Was I simply an elitist, anti-populist literary snob who felt he would be soiled by reading stuff that sold? I was mildly addicted to detective novels, though I was not the type to read them compulsively, filling a sitting room wicker basket with them, knocking off two or three Graftons or Parkers in the course of a rainy five-day stay on the coast of Maine.
During a rainy five-day stay on the coast of Maine, I might read one Rendell or one P. This was a good two decades before it became hip to include genre writers in the American Lit syllabus. When I read comic books, they were more likely to be the ones about Archie and Veronica than those about the gifted caped-and-body-stockinged figures that boys with bristly imaginations were supposed to gobble up. I would keep my raffine literary nose out of books of pulp. He was doing fine, turning out a book a year up there in Maine, hauling the proceeds to the bank in steamer trunks.
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Around the turn of the century, I became aware of the fact that King had complained — or was it his publicists and friends who had complained on his behalf? Look at the horror stories of Edgar Allan Poe, it was said.
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Poe was an American classic, and so, his new literary friends seemed to suggest, was King. In , the National Book Foundation gave King its annual medal for distinguished contribution to American letters. I stuck to my snobbery. And then one day King came up in the course of a discussion my wife and I had about my own writing — which she found to be a little dark and not really, if I understood her, something she wished to curl up with at night.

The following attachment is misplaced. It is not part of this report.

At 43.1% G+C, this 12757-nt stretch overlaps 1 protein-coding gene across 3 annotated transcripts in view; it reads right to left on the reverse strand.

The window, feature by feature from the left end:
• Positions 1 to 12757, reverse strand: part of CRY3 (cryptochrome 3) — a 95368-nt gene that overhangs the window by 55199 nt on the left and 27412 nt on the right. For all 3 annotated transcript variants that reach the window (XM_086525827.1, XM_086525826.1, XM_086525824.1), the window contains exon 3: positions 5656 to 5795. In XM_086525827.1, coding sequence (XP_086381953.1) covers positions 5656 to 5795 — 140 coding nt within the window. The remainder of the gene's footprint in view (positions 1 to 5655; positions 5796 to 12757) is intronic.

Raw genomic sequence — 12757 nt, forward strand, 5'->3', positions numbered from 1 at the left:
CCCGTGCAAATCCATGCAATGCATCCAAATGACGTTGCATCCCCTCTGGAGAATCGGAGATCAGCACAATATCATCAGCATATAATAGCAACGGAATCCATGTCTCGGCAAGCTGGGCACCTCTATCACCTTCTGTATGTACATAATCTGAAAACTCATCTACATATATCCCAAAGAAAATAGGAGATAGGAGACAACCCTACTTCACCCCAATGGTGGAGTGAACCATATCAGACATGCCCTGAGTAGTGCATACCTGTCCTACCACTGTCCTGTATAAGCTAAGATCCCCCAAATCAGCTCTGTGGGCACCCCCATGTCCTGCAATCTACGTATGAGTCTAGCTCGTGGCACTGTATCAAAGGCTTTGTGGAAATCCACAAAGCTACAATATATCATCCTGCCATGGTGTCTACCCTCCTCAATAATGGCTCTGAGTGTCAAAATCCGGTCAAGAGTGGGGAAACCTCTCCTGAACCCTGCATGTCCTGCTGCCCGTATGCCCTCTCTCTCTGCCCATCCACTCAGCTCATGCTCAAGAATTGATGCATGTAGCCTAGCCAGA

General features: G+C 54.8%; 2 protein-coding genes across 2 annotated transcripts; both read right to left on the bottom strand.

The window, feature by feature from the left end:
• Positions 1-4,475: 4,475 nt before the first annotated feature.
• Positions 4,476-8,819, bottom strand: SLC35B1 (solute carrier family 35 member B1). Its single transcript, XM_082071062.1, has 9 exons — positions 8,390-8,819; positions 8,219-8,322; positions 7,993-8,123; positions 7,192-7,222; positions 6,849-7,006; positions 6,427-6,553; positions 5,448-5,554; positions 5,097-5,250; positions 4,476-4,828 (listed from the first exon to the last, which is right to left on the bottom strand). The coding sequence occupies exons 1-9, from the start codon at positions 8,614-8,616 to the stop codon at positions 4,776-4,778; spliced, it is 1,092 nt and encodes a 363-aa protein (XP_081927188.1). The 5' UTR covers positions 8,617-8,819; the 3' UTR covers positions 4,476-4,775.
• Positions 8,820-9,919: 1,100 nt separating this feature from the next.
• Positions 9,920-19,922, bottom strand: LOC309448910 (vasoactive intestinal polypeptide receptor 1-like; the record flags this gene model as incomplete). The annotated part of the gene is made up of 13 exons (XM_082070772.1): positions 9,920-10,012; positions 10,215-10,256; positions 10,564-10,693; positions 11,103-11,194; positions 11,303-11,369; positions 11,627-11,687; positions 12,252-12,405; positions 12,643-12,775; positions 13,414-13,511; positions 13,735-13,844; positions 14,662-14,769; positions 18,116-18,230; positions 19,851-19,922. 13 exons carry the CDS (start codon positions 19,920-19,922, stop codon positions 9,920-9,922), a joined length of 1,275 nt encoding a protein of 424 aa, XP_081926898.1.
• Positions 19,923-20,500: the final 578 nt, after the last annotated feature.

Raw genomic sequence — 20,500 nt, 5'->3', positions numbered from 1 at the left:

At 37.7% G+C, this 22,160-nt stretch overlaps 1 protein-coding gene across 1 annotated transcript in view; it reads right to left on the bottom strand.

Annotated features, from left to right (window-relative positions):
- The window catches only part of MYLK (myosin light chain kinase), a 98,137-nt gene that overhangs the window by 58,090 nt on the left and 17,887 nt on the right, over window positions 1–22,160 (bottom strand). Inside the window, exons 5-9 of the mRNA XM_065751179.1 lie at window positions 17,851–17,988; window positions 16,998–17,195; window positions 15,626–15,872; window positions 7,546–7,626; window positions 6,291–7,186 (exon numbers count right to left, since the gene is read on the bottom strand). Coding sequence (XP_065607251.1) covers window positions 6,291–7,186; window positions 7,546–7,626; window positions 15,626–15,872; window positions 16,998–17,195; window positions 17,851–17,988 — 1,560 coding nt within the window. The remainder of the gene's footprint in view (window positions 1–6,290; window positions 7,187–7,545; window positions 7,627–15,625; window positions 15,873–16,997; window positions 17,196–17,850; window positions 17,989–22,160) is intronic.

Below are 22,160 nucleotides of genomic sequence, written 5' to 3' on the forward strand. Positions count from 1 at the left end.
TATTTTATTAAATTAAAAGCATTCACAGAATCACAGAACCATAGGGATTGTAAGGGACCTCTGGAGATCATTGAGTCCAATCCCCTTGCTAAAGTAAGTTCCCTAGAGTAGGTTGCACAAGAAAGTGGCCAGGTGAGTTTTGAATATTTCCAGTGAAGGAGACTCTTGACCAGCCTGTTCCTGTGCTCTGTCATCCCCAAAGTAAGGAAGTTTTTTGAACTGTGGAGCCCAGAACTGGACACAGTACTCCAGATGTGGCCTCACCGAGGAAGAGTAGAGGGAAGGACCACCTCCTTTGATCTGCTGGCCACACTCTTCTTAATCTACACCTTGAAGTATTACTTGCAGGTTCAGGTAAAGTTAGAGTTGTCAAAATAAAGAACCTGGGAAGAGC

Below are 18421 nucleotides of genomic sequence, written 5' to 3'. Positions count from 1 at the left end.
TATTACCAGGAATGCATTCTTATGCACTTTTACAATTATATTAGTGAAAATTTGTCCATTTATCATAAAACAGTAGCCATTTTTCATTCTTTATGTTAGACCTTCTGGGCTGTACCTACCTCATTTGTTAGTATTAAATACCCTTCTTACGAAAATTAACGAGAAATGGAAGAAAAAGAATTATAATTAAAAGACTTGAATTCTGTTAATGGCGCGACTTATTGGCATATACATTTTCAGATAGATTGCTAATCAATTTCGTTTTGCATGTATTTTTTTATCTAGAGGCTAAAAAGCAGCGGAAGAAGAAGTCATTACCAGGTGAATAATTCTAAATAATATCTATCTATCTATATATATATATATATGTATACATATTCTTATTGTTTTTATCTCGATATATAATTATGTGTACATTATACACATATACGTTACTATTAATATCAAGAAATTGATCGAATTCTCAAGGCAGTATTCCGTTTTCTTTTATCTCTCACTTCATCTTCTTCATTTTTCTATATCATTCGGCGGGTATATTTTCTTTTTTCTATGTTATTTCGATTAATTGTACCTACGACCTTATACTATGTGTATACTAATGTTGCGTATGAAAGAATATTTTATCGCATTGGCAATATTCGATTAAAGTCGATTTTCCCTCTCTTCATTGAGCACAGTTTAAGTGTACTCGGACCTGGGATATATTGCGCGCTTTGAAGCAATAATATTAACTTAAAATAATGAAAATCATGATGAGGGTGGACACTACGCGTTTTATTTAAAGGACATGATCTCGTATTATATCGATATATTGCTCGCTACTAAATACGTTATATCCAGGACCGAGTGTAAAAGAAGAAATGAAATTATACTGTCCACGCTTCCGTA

We talked about why people read the fiction they read. My wife, who works in the medical field, made the perfectly valid point that not everybody reads fiction for the reasons I read it. A great book of fiction will lead me toward some fresh understanding of humanity, and toward joy. I did feel, however, that I demanded something different something more? Not that this made me morally superior, just more demanding, a high-maintenance reader. Was it possible that Stephen King was as good as Diana Abu-Jaber, a writer hardly known beyond the ghetto that American literary fiction seems to have become?
I slept fitfully that night, dreamed a recurrent dream about a car repair shop whose employees were straight out of some noir pulp novel and to whom I seemed to be forever indebted, due to bad driving habits or moral failings. And then one weirdly warm January day in Wisconsin, I found myself in the King section of a bookstore, where a good twenty-five of his fifty or so books were on display. I picked the one that I thought my New York editor friend had recommended twenty-five years ago, the one about the demonic car.
The worst book reviewers, as John Updike noted, often blame writers for failing to write the novels that the reviewers believe the writers should have attempted rather than the ones that actually lie between the covers. After reading the first sixty-five pages of Christine , I thought that if King had intended to write a literary novel, he was failing. At the very least, I thought, a genre writer as good as King would keep the scenery flying by the window.
I read another fifty pages. The story gathered a little momentum, while at the same time the cheesiness increased. Why, I wondered, had my editor friend fallen for this not very good novel? If the introduction suffers from the self-regard of a writer pondering his greatest hits, the novel itself is a step up from Christine. It is competently made, in a way that is workmanlike, if hardly fresh or exciting. And perhaps if you are lying on a hospital bed without anything to read, a little dizzy from pain meds, and if a friend brings you this book to pass the time with and if you are able to get past the first hundred pages the pacing is, once again, off , you might have the kind of reading experience my editor friend had.
Much slack is cut for the somewhat better samples of schlock. I remember recommending to others, thirty-five years ago, the early stories of Ann Beattie published in the mid-seventies mostly by The New Yorker. They were flat and drab. We make mistakes, and we change, too, as readers, over time. I liked the title — I am a baseball fan — though I wondered how many readers diehard Red Sox fans aside picking up the book in would recognize the name Tom Gordon a.